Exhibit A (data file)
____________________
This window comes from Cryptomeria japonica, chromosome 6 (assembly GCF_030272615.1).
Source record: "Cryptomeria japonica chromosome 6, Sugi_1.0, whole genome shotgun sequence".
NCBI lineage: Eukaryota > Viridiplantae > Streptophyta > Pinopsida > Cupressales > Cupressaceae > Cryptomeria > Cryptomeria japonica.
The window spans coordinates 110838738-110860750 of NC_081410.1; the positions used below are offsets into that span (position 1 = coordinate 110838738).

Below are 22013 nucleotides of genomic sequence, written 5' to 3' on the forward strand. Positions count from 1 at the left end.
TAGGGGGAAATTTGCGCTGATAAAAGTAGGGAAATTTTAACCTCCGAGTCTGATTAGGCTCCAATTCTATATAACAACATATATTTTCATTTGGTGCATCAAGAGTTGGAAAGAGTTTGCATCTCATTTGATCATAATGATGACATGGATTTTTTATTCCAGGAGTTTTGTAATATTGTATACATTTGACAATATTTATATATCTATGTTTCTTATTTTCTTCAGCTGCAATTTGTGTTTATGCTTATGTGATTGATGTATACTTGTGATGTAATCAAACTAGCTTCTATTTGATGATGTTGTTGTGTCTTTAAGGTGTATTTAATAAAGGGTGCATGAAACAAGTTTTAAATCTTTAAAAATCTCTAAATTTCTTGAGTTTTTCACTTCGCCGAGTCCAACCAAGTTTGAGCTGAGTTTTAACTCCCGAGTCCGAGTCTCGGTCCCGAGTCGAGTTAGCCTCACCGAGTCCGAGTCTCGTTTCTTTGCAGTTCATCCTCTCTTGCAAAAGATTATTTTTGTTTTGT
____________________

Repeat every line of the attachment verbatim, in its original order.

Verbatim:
This window comes from Cryptomeria japonica, chromosome 6 (assembly GCF_030272615.1).
Source record: "Cryptomeria japonica chromosome 6, Sugi_1.0, whole genome shotgun sequence".
NCBI lineage: Eukaryota > Viridiplantae > Streptophyta > Pinopsida > Cupressales > Cupressaceae > Cryptomeria > Cryptomeria japonica.
The window spans coordinates 110838738-110860750 of NC_081410.1; the positions used below are offsets into that span (position 1 = coordinate 110838738).

Below are 22013 nucleotides of genomic sequence, written 5' to 3' on the forward strand. Positions count from 1 at the left end.
TAGGGGGAAATTTGCGCTGATAAAAGTAGGGAAATTTTAACCTCCGAGTCTGATTAGGCTCCAATTCTATATAACAACATATATTTTCATTTGGTGCATCAAGAGTTGGAAAGAGTTTGCATCTCATTTGATCATAATGATGACATGGATTTTTTATTCCAGGAGTTTTGTAATATTGTATACATTTGACAATATTTATATATCTATGTTTCTTATTTTCTTCAGCTGCAATTTGTGTTTATGCTTATGTGATTGATGTATACTTGTGATGTAATCAAACTAGCTTCTATTTGATGATGTTGTTGTGTCTTTAAGGTGTATTTAATAAAGGGTGCATGAAACAAGTTTTAAATCTTTAAAAATCTCTAAATTTCTTGAGTTTTTCACTTCGCCGAGTCCAACCAAGTTTGAGCTGAGTTTTAACTCCCGAGTCCGAGTCTCGGTCCCGAGTCGAGTTAGCCTCACCGAGTCCGAGTCTCGTTTCTTTGCAGTTCATCCTCTCTTGCAAAAGATTATTTTTGTTTTGT